Real Estate

Inside Noah Syndergaard’s NYC hideout as he wraps up time with Mets

After nearly a decade-long career with the Mets, Noah Syndergaard is packing up his bags and heading to the West Coast.

But until he officially makes the big move to Los Angeles, he’s soaking up all the Big Apple has to offer in his New York City hideout. In just a matter of weeks, the all-star player is set to train and play for the Los Angles Angels in a $21 million one-year contract deal.

A full-floor loft located in the heart of Soho, the home combines original industrial elements with contemporary design, according to a previous listing. 

Made up of two bedrooms and 2.5 bathrooms, Syndergaard has rented the home for almost two years for $16,500 per month.

Featuring 16 feet-long ceilings, cast-iron beams, and original hardwood floors, the main living space features nine oversized east and west-facing windows to provide optimal sunlight. 

Noah Syndergaard reads a book to promote his book club from his Soho loft.
Noah Syndergaard reads a book to promote his book club from his Soho loft.
Noah Syndergaard Instagram
The loft features floor to ceiling glass window walls.
The loft features floor-to-ceiling glass window walls.
Realtor.com
The formal living space.
The formal living space.
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A bookshelf divides the living room from the media room.
A bookshelf divides the living room from the media room.
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The deluxe chefs kitchen with Carrera marble.
The deluxe chef’s kitchen with Carrera marble.
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The all-star pitcher can enter the home with direct keyed elevator access, which opens into the open concept living and dining area. A custom-built bookcase separates the living, dining and kitchen areas from the media room, which contains a home entertainment system and home office, according to the listing.

To the rear of the loft are the two bedrooms. The primary bathroom features dual showers, double sinks and a soaking tub, pegged as “spa-like.”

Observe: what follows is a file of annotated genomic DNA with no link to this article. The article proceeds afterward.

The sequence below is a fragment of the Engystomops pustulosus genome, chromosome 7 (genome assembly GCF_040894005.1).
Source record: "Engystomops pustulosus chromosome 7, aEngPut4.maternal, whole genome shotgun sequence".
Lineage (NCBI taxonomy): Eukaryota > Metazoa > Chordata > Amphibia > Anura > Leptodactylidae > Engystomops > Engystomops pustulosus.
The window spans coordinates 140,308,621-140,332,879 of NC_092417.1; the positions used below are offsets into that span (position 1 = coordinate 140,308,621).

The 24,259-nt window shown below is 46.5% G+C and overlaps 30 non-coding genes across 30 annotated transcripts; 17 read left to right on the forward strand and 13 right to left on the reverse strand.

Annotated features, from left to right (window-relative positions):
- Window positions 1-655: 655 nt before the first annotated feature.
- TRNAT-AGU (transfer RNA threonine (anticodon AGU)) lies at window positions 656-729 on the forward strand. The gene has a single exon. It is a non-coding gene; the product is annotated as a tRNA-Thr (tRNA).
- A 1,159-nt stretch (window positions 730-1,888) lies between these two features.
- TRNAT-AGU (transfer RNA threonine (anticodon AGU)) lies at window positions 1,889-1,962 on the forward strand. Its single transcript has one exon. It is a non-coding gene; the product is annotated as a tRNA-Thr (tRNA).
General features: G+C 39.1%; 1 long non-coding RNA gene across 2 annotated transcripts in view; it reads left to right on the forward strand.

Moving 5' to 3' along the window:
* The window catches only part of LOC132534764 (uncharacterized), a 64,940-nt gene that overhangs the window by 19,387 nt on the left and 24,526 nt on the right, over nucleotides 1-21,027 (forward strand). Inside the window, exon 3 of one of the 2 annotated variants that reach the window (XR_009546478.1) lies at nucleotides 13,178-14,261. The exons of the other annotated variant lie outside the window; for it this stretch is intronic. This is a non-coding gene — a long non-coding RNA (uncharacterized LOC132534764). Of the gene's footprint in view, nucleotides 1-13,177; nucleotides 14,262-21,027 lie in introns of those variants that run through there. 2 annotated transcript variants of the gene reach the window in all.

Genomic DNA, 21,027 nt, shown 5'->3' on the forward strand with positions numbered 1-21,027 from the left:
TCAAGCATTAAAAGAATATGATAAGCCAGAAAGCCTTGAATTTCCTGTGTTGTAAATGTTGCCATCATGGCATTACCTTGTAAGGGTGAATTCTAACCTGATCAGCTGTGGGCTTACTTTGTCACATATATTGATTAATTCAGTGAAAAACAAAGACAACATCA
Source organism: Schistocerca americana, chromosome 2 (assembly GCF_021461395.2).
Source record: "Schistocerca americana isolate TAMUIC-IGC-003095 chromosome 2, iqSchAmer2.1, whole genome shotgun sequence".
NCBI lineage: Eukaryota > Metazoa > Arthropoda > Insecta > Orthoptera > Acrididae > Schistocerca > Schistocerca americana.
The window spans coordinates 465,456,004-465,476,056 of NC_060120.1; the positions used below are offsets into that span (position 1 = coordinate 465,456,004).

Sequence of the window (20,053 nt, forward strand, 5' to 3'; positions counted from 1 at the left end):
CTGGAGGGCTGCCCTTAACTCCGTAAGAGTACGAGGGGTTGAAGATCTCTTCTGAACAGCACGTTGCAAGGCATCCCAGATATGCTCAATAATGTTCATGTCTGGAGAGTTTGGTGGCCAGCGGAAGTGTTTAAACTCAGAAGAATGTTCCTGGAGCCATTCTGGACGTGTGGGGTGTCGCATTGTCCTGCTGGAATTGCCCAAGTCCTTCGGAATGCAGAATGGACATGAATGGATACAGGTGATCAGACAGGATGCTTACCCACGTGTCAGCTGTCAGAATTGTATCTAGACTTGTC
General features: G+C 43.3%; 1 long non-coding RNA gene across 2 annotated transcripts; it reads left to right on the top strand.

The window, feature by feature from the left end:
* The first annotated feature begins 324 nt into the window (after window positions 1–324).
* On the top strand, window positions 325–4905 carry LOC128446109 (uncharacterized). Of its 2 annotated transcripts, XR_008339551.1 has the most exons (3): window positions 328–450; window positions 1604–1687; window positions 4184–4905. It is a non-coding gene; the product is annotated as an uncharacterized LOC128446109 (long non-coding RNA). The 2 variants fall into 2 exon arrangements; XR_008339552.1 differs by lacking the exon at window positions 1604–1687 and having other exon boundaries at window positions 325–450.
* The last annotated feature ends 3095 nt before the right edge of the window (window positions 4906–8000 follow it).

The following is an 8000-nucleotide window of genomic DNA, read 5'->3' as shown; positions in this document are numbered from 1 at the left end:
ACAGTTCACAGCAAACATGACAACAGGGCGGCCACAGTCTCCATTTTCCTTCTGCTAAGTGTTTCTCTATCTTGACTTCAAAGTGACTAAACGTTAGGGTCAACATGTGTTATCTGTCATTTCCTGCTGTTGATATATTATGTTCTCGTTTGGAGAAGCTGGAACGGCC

The residence also features a deluxe chef’s kitchen designed with Carrara marble countertops.  

The kitchen holds breakfast bar seating.
The kitchen holds breakfast bar seating.
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The office.
The office.
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Noah Syndergaard is seen throwing a pitch in his New York City loft from an October 1, 2021 Instagram post.
Noah Syndergaard is seen throwing a pitch in his New York City loft from an October 1, 2021 Instagram post.
Noah Syndergaard Instagram

Syndergaard’s Mets exit comes after being a free agent in the past year and admitting he hadn’t heard much from the team.

“I didn’t really hear from them all that much in the last two months from the end of the season until now,” Syndergaard, 29, told ESPN.  “I understand they had a lot on their plates… leaving was the hardest decision of my life. But I definitely think that I made the right decision.”

“This is an important year for me. This is kind of a make-or-break time for me. I didn’t want to gamble on that kind of uncertainty that’s been going on with them,” the Texas native added. 

One of two bedrooms.
One of two bedrooms.
Realtor.com
A view of the open floor plan.
A view of the open floor plan.
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One of two full bathrooms.
One of two full bathrooms.
Realtor.com

In his final message to the Mets, Syndergaard dressed up as “Thor [his nickname]” and said goodbye in an emotional video on Nov. 17.

“New York has been my home for the last six years and both through the good times and bad, my love for you all in this place never wavered,” Syndergaard said in a voiceover for the video.

“Playing in New York has been the best experience of my life,” he added. “As a kid from a small town in Texas, this place changed me forever. I’ll never forget it and I thank you all for it.”

Noah Syndergaard #34 of the New York Mets hits a two run home run off of Braden Shipley #35 of the Arizona Diamondbacks during the fifth inning at Chase Field on August 16, 2016 in Phoenix, Arizona.
Noah Syndergaard #34 of the New York Mets hits a two-run home run off of Braden Shipley #35 of the Arizona Diamondbacks during the fifth inning at Chase Field on August 16, 2016, in Phoenix, Arizona.
Getty Images

In May 2020, Syndergaard was briefly sued by his landlord of a separate Tribeca apartment for failing to pay rent on the $27,000-a-month penthouse he signed up for, a new lawsuit claims.

After signing up for the rental, Syndergaard “decided not to take possession of the Leased premises, Syndergaard repudiated and abandoned his obligations under the Lease, refusing to take possession of the Leased Premises, and declining to make any of the required payments,” the court documents stated.

Syndergaard and his lawyers responded on April 30, notifying the owner that he “has no intention of taking possession of that subject premises and the landlord is hereby free to re-rent it as he sees fit,” according to the suit.

The case was dismissed a few months later without retribution.

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